This beautiful Danish concept has become quite commercialized, so that as soon as we hear the word hygge (pronounced hooguh), our mind jumps to bulky sweaters, crackling fires and hot chocolate (or mulled wine).
But hygge is so much more than these accouterments of a cozy retreat. Hygge is the following things:
Hygge is not just for cold, stormy weather. Hygge is for every day, all seasons. And hygge is especially important during the bustling, often stressful holiday season.
We know how much we try to cram into the weeks leading up to Christmas, Kwanza, Hanukkah and New Year’s. If you are like me, each year you say, “This year will be different.”
Well, it can be different with a little planning, a lot of awareness and hygge.
The most intriguing thing about our fondest hygge memories is that generally, nothing remarkable is happening. They are not major celebrations or formal parties or luxury trips or elaborate dinner parties.
Our fondest memories are like a warm, comforting hug that brings feelings of deep satisfaction and safety. That is hygge.
What memories bring you that warm nostalgia that is so comforting? Can you identify what you feel, hear, smell, or taste? Who are you with? Where are you? How does the space feel and look?
You may not readily be able to answer all of those questions. Yet I am 95% certain that at the heart of those memories is a feeling of harmony and togetherness. The two things not present are drama and mobile phones. Here are two of my most treasured holiday memories:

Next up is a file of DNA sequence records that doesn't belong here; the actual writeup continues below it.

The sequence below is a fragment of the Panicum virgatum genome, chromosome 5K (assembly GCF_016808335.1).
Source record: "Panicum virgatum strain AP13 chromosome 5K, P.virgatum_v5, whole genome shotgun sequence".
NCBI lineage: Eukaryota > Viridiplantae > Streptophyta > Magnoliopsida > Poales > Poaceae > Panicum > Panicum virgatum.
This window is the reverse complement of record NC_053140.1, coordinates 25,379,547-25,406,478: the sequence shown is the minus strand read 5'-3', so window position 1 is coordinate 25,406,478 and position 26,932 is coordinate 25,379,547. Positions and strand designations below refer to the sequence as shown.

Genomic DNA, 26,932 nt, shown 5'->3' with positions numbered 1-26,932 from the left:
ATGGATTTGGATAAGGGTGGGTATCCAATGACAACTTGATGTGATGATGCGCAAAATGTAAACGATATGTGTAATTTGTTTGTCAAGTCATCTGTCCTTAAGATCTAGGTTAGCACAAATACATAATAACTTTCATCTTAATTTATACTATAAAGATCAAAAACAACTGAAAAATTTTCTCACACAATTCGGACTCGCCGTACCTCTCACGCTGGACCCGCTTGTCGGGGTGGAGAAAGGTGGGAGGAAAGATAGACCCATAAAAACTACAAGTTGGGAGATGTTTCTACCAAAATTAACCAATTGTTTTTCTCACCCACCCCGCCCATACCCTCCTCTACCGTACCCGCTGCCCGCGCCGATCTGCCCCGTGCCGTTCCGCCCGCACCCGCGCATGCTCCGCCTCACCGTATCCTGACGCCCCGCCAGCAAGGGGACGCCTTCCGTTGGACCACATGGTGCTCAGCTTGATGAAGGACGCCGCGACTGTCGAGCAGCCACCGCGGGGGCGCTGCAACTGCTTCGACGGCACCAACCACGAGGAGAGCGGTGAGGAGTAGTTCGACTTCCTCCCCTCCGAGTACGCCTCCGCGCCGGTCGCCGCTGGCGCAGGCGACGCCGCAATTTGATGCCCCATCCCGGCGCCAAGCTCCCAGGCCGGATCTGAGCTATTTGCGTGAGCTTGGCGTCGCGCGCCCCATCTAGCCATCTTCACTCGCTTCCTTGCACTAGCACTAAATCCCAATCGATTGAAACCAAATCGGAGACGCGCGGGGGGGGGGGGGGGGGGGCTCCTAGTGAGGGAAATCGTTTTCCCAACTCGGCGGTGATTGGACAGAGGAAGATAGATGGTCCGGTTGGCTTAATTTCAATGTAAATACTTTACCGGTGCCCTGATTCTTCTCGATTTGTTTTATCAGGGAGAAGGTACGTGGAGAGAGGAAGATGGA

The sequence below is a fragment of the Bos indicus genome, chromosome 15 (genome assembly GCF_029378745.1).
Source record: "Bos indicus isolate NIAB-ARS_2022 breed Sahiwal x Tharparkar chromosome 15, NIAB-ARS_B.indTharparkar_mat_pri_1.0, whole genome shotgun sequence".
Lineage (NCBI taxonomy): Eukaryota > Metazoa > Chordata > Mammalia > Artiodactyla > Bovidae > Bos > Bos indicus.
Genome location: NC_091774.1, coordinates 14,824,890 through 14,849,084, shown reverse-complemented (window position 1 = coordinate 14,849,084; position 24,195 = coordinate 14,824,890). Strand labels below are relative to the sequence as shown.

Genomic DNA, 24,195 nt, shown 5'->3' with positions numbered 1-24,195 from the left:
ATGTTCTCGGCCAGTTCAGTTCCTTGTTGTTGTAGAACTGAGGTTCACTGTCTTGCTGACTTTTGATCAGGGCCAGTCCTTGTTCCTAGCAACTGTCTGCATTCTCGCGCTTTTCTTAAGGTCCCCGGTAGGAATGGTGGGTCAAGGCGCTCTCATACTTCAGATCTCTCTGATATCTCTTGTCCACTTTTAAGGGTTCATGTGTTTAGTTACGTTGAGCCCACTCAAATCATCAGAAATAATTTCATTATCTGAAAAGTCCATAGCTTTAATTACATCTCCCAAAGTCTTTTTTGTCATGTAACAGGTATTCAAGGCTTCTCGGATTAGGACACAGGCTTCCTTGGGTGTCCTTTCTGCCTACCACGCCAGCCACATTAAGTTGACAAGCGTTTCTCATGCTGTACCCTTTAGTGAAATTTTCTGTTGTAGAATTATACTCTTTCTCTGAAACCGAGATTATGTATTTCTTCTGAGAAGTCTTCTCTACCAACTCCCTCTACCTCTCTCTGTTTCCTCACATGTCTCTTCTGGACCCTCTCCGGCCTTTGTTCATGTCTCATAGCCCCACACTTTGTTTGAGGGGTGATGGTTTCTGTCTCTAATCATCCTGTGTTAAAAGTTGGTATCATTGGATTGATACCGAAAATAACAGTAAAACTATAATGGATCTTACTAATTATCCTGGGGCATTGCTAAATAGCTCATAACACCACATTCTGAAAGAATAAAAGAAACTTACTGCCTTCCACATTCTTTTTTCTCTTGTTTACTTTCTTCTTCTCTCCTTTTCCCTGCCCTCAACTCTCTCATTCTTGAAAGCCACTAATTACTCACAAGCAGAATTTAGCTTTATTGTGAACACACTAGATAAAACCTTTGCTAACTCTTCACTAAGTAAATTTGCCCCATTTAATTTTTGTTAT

As a child, baking Christmas cookies with my mother and sister in our tiny ‘one butt’ kitchen. Dozens and dozens of cookies for family and friends were carefully prepared with love. And many ‘accidentally’ broken ones were eaten while we baked.
As an adult, Christmas morning in the years after my children realized who Santa was. We made a decadent brunch of Hershey Kisses pull-apart bread, fruit ambrosia with real pudding and whipped cream, quiche, and hot chocolate with more whipped cream.
Our morning stretched leisurely into the afternoon as we ate and opened gifts one at a time so that everyone could share the surprises, try out new gadgets and model new clothes.
The heart of these hyggeligt memories is, in its essence, unhurried time with people I love, laughter and sharing, and a sense of coziness that made me sure all is right with the world.
The Danes seem to have mastered the routines of hygge – and you can too. Here are two simple ways to get started:
First you can put on your ‘hyggebukser.’ These are those favorite pants that you wouldn’t be caught dead wearing in public but are oh, so comfy and immediately bring a sense of calm.
Or you can create your personal “hyggekrog” or cozy nook. This is a quiet corner, preferably with a view of nature. A comfy chair. Fresh flowers or a green plant. A candle or three. When things start to get hectic, this is your place of retreat with a cup of tea and deep breathing.
How do you get your hygge on? What are your memories of experiencing hygge? Do you have a treasured holiday memory you would like to share? Please share your stories below.